Floor Area Ratio, often referred to simply as FAR, is an essential concept for anyone who is concerned with the way zoning can affect a neighborhood. Pronounced “F-A-R,” it can be challenging, but it’s important to understand.
The purpose of FAR
The point of FAR is to limit the size of a building in relation to the size of the lot on which it’s located. To figure out FAR, you take the total square feet of all the floors on a building and divide that by the total square feet of the lot. Note that the numbers used should be the usable floor area and the total lot area – not just the floor area or lot area in use.
The FAR accounts for 100% of the floor area of a building – not just its footprint. Buildings can have different numbers of stories but still have identical FAR values. For example, a one-story, 1,000-square-foot building on a 4,000-square-foot lot would have an FAR of .25. A two-story building on the same size lot that has 500-square-foot floors would have an FAR of .25 as well.
FAR has big implications for real estate developers
Properties with low FAR limits are less attractive to developers. The real estate industry in general sees higher FARs as opportunities to open up space and complete projects more efficiently. Higher FARs allow for larger buildings, increasing sales and leases, and lower per-project expenditures. It also makes it easier for developers to meet higher demand for new properties.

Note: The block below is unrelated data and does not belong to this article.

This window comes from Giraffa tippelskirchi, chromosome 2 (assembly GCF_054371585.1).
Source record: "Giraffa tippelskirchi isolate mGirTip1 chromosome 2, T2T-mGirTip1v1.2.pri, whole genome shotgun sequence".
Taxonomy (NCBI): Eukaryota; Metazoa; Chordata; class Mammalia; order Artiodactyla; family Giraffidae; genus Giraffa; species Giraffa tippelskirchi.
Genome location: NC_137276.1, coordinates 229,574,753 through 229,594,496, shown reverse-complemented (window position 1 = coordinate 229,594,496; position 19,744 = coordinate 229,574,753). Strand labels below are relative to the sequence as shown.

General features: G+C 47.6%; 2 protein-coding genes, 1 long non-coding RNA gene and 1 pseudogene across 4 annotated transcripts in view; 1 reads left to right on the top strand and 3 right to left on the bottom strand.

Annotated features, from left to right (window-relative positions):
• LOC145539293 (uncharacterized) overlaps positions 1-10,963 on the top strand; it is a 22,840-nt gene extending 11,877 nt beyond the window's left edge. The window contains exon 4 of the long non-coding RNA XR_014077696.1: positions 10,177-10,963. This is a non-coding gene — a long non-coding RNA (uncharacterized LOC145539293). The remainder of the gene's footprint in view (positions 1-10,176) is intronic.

Local governments sometimes set maximum FAR for a specific parcel of land
How often a local government will set a maximum FAR for individual parcels of lands depends on the area in which the property is located. For example, in a city like New York an FAR is set for each parcel. In rural parts of Ohio, it is likely never set at all.
What happens if a building exceeds the maximum allowed FAR? It mostly depends on when the property was built. If the property was built before FAR limits were imposed, the building is grandfathered in and the owner doesn’t have to take any measures to conform to current standards, but they cannot develop the property further.
However, if a property’s FAR exceeds the maximum, and was built after those limits were set, steps must be taken. An owner may seek a variance for the property, and if that is not an option, they may be forced to remove parts of the structure.
FAR can be just as important as height limits
It is common in areas like New York City for buyers to worry about height limits. They may want to see more high-rises, or they may want to maintain the integrity of the neighborhood. FAR limits can be just as important. A retail center, for example, that exceeds the lot’s maximum FAR may not provide enough parking space for customers.
Although FAR limits are generally less problematic for developers in residential areas, municipal codes still apply. Furthermore, a homeowner’s association bylaws might also set FAR limits, possibly even more restrictive ones than the local building codes, in an effort to preserve the community’s original charm.
The complex effect of FAR on land value
FAR can both raise and lower land values. For example, one property may be more valuable with an increased FAR because it allows for a larger building with more units, larger units or both. However, this can reduce the value of the land next to the property because it may obstruct its view.
A property’s FAR can be a deciding factor for investors. If the building’s FAR is below the maximum, it means there is opportunity to upgrade and expand an existing property or build additional structures on the parcel.